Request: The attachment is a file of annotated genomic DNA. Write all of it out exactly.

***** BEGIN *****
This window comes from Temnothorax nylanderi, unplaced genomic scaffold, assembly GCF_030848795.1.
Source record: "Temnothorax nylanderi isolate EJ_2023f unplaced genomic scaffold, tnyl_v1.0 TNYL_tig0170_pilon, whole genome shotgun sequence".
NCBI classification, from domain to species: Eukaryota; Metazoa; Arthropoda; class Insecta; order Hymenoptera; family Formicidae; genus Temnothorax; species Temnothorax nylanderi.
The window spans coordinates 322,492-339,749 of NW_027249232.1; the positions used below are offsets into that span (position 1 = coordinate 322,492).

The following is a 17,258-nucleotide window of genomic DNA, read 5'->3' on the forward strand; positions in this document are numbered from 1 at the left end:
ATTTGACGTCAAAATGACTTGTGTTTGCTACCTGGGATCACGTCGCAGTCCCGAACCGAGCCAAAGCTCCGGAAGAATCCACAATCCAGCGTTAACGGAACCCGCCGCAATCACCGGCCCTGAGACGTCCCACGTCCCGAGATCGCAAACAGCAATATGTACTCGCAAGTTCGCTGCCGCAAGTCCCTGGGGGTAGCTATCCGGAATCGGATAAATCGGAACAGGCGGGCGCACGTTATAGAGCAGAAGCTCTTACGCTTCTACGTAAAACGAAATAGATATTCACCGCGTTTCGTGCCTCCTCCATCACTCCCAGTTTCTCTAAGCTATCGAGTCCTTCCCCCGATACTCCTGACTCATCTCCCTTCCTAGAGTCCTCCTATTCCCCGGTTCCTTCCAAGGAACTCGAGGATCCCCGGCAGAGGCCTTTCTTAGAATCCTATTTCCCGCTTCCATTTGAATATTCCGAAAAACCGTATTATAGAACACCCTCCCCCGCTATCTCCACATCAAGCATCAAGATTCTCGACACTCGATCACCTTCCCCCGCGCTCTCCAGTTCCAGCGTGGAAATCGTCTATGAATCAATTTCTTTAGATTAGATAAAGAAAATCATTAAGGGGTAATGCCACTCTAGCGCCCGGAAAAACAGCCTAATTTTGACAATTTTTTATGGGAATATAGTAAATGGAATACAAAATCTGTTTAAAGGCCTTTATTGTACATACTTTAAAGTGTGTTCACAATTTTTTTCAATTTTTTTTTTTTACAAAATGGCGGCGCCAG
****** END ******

This window comes from Temnothorax nylanderi, unplaced genomic scaffold, assembly GCF_030848795.1.
Source record: "Temnothorax nylanderi isolate EJ_2023f unplaced genomic scaffold, tnyl_v1.0 TNYL_tig0170_pilon, whole genome shotgun sequence".
NCBI classification, from domain to species: Eukaryota; Metazoa; Arthropoda; class Insecta; order Hymenoptera; family Formicidae; genus Temnothorax; species Temnothorax nylanderi.
The window spans coordinates 322,492-339,749 of NW_027249232.1; the positions used below are offsets into that span (position 1 = coordinate 322,492).

The following is a 17,258-nucleotide window of genomic DNA, read 5'->3' on the forward strand; positions in this document are numbered from 1 at the left end:
ATTTGACGTCAAAATGACTTGTGTTTGCTACCTGGGATCACGTCGCAGTCCCGAACCGAGCCAAAGCTCCGGAAGAATCCACAATCCAGCGTTAACGGAACCCGCCGCAATCACCGGCCCTGAGACGTCCCACGTCCCGAGATCGCAAACAGCAATATGTACTCGCAAGTTCGCTGCCGCAAGTCCCTGGGGGTAGCTATCCGGAATCGGATAAATCGGAACAGGCGGGCGCACGTTATAGAGCAGAAGCTCTTACGCTTCTACGTAAAACGAAATAGATATTCACCGCGTTTCGTGCCTCCTCCATCACTCCCAGTTTCTCTAAGCTATCGAGTCCTTCCCCCGATACTCCTGACTCATCTCCCTTCCTAGAGTCCTCCTATTCCCCGGTTCCTTCCAAGGAACTCGAGGATCCCCGGCAGAGGCCTTTCTTAGAATCCTATTTCCCGCTTCCATTTGAATATTCCGAAAAACCGTATTATAGAACACCCTCCCCCGCTATCTCCACATCAAGCATCAAGATTCTCGACACTCGATCACCTTCCCCCGCGCTCTCCAGTTCCAGCGTGGAAATCGTCTATGAATCAATTTCTTTAGATTAGATAAAGAAAATCATTAAGGGGTAATGCCACTCTAGCGCCCGGAAAAACAGCCTAATTTTGACAATTTTTTATGGGAATATAGTAAATGGAATACAAAATCTGTTTAAAGGCCTTTATTGTACATACTTTAAAGTGTGTTCACAATTTTTTTCAATTTTTTTTTTTTACAAAATGGCGGCGCCAG